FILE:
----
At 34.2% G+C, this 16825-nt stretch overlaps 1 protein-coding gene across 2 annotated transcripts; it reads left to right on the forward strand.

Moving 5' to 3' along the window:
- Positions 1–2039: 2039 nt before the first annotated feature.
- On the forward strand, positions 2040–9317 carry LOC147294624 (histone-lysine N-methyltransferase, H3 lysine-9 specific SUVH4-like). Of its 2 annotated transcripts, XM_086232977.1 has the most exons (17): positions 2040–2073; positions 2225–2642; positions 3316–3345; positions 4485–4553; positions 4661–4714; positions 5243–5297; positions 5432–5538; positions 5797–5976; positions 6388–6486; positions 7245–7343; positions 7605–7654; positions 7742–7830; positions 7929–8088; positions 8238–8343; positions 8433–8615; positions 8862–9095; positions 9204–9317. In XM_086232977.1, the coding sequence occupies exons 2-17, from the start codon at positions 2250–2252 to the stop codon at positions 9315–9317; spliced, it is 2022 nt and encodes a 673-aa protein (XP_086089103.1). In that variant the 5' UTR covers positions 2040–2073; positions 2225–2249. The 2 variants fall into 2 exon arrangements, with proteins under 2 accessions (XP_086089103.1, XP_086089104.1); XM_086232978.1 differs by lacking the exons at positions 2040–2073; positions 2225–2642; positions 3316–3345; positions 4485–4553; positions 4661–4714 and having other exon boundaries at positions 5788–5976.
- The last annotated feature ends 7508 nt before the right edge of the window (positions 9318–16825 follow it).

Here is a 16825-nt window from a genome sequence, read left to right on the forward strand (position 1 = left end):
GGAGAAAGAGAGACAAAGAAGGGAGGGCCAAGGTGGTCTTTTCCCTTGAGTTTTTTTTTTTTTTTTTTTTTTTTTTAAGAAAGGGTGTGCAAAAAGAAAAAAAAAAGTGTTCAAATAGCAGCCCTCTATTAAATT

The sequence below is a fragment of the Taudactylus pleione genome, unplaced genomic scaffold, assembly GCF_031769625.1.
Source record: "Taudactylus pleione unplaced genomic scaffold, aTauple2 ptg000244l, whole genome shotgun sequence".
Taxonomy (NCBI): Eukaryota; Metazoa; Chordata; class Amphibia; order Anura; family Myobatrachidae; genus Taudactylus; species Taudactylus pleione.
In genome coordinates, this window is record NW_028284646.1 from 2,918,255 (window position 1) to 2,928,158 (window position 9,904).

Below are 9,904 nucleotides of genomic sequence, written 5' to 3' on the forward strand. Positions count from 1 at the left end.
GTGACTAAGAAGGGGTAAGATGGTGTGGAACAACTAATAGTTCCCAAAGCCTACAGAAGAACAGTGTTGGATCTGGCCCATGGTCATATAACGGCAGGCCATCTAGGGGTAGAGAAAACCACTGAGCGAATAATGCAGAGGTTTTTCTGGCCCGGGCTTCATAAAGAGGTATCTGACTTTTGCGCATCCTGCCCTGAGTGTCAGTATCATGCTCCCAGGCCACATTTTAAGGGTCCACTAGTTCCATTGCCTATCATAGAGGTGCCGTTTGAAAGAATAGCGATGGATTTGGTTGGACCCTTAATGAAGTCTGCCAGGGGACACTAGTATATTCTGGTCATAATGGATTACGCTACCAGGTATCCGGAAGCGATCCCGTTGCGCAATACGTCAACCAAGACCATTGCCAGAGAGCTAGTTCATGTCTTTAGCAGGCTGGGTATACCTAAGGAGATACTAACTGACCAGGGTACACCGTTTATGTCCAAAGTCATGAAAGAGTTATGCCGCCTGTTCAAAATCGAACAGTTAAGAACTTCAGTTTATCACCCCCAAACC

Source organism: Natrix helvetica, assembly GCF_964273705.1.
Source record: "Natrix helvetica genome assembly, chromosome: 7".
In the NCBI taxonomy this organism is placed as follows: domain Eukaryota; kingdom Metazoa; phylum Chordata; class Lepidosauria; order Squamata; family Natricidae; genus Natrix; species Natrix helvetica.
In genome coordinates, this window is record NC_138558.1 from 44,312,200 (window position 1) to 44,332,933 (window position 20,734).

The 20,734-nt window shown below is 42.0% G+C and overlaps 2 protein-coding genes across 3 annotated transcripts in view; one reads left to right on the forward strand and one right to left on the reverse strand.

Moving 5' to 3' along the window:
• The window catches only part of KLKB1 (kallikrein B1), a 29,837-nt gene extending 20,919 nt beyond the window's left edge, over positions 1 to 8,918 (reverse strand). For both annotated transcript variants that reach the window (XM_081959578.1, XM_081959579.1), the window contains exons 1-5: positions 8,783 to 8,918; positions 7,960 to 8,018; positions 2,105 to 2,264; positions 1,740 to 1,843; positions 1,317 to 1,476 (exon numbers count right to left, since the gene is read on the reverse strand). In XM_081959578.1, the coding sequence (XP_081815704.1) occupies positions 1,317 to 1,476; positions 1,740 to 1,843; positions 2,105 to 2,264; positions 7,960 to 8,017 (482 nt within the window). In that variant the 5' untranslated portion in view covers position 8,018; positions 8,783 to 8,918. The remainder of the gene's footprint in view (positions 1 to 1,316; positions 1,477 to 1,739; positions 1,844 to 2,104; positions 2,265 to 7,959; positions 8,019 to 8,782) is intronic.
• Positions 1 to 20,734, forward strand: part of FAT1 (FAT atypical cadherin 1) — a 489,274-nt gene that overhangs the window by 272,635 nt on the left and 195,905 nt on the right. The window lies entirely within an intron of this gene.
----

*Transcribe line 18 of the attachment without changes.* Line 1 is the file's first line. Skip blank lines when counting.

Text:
The 20,734-nt window shown below is 42.0% G+C and overlaps 2 protein-coding genes across 3 annotated transcripts in view; one reads left to right on the forward strand and one right to left on the reverse strand.